Preemption of the New Mexico Home Loan Protection Act

04-0147 / February 2004
Preemption of the New Mexico Home Loan Protection Act

Ms. Tracey Rock
Director of Governmental Affairs
New Mexico Credit Union League
4201 Wolcott Avenue NE
Albuquerque, NM 87109 

Re: Preemption of the New Mexico Home Loan Protection Act.

Dear Ms. Rock:

You have asked if the New Mexico Home Loan Protection Act (the Act), which addresses predatory lending practices by creditors making consumer mortgage loans, applies to federal credit unions (FCUs). Our opinion is that this law is preempted because it purports to limit or affect the rates, terms of repayment and other conditions of loans and lines of credit that FCUs may offer to their members.

The Act, which became effective on January 1, 2004, is an anti-predatory lending law requiring certain disclosures and prohibiting or restricting certain terms and conditions in mortgage loans. 2003 N.M. Adv. Legis. Serv. Chap. 436. Similar to laws adopted in recent years in states like Georgia and New Jersey, the Act imposes some restrictions on all creditors making mortgage loans, defined as “home loans.” It also creates a special category of “high cost” loans, defined to mean loans that exceed established interest rate or closing cost thresholds, and imposes significant additional restrictions and obligations on creditors that elect to make them.

Section 4 of the Act applies to “home loans” and prohibits any creditor from financing single premium credit life, unemployment or disability insurance, or single payment debt cancellation or suspension agreements. Premiums and fees calculated on the unpaid principal loan balance and paid on a monthly basis are permissible. Section 4 also prohibits any creditor from engaging in loan “flipping,” defined to mean the refinance of an existing loan when the new loan does not provide the borrower with a “reasonable, tangible net benefit.”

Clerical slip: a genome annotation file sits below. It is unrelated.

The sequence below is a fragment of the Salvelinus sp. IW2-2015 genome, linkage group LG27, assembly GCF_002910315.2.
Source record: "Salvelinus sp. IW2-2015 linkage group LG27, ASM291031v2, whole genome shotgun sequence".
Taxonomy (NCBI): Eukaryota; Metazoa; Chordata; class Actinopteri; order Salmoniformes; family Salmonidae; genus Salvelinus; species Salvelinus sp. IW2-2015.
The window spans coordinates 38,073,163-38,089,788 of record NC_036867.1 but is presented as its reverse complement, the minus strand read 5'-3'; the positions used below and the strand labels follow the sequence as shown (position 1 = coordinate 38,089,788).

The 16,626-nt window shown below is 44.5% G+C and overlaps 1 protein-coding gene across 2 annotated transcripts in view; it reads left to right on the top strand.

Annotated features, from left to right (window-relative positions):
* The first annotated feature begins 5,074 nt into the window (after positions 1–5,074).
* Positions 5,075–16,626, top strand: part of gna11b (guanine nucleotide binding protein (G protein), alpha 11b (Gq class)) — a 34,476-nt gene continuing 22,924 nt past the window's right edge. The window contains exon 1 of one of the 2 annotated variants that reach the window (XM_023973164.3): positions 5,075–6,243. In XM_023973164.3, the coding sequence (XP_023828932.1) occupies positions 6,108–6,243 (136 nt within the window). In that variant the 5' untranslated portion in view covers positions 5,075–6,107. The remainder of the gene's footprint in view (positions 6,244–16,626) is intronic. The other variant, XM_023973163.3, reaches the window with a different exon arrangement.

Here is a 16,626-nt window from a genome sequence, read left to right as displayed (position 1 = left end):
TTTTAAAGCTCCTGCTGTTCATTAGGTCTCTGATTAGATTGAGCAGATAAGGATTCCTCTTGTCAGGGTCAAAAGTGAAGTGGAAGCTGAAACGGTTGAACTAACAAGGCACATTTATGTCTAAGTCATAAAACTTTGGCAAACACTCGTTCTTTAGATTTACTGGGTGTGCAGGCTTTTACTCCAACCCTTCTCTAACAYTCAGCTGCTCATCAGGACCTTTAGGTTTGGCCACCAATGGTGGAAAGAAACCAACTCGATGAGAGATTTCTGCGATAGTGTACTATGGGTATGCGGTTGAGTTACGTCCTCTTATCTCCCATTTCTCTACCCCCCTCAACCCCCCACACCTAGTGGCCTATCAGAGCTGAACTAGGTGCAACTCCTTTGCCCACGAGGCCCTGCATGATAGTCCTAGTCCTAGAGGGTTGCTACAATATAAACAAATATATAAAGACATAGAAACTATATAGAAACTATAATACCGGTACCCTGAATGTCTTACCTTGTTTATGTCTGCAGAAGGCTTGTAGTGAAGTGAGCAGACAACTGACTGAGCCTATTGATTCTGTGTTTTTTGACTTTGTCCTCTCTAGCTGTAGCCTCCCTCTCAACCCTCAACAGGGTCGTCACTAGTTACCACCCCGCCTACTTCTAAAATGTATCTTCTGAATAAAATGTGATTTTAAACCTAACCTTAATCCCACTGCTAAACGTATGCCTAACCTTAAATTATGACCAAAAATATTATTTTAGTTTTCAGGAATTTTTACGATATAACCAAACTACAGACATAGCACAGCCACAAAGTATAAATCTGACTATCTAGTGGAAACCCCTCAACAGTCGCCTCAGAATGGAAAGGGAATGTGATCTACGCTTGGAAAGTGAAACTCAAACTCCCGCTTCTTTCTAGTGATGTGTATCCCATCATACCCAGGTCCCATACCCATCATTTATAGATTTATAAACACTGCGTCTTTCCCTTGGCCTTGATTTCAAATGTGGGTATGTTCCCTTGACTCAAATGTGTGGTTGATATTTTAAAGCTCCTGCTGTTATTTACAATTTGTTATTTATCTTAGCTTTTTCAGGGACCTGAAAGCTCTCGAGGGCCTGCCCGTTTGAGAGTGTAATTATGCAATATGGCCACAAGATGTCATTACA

Section 5 of the Act contains several provisions that apply to creditors who make “high cost” loans. These provisions include limits on the amount of points that may be financed by the lender and limitations on balloon payments, as well as prohibitions on the use of negative amortization and a higher default interest rate. Section 5 requires a creditor making a high cost home loan to ensure that the borrower has first received counseling from an independent counselor and prohibits a creditor from making a high cost loan without first evaluating the borrower’s ability to repay the debt.

Section 5 also restricts a creditor from making loan proceeds payable directly to a home improvement contractor and limits the use of mandatory arbitration provisions in loan documents. In addition, Section 5 imposes limits on the use of late fees, renewal fees and payment deferral fees, and prohibits both unilateral acceleration provisions and prepayment penalties. Finally, Section 5 mandates that a disclosure, in a prescribed format, be given to the borrower not later than three business days before the loan closing.

The balance of the Act provides various procedural and substantive rights to “high cost” borrowers, including the right to cure default (Section 6), to pursue claims and defenses against certain originators and assignees (Sections 7 & 11), and to recover actual and punitive damages (Section 9). Section 12 makes a violation of the Act actionable under the state’s Unfair Practices Act. Section 14 calls for the Act to be “liberally construed.”

The Act’s various restrictions and requirements are directed at “home loans” and “high-cost” loans.” As noted above, these types of loans are defined in terms of their rates, repayment terms or lending conditions. As such, an FCU must either change its rates or other terms and conditions of its lending or be subject to the requirements of the Act. NCUA’s long-standing position is that state laws affecting rates, repayment terms or lending conditions are preempted. 49 Fed. Reg. 30683, 30684 (August 1, 1984).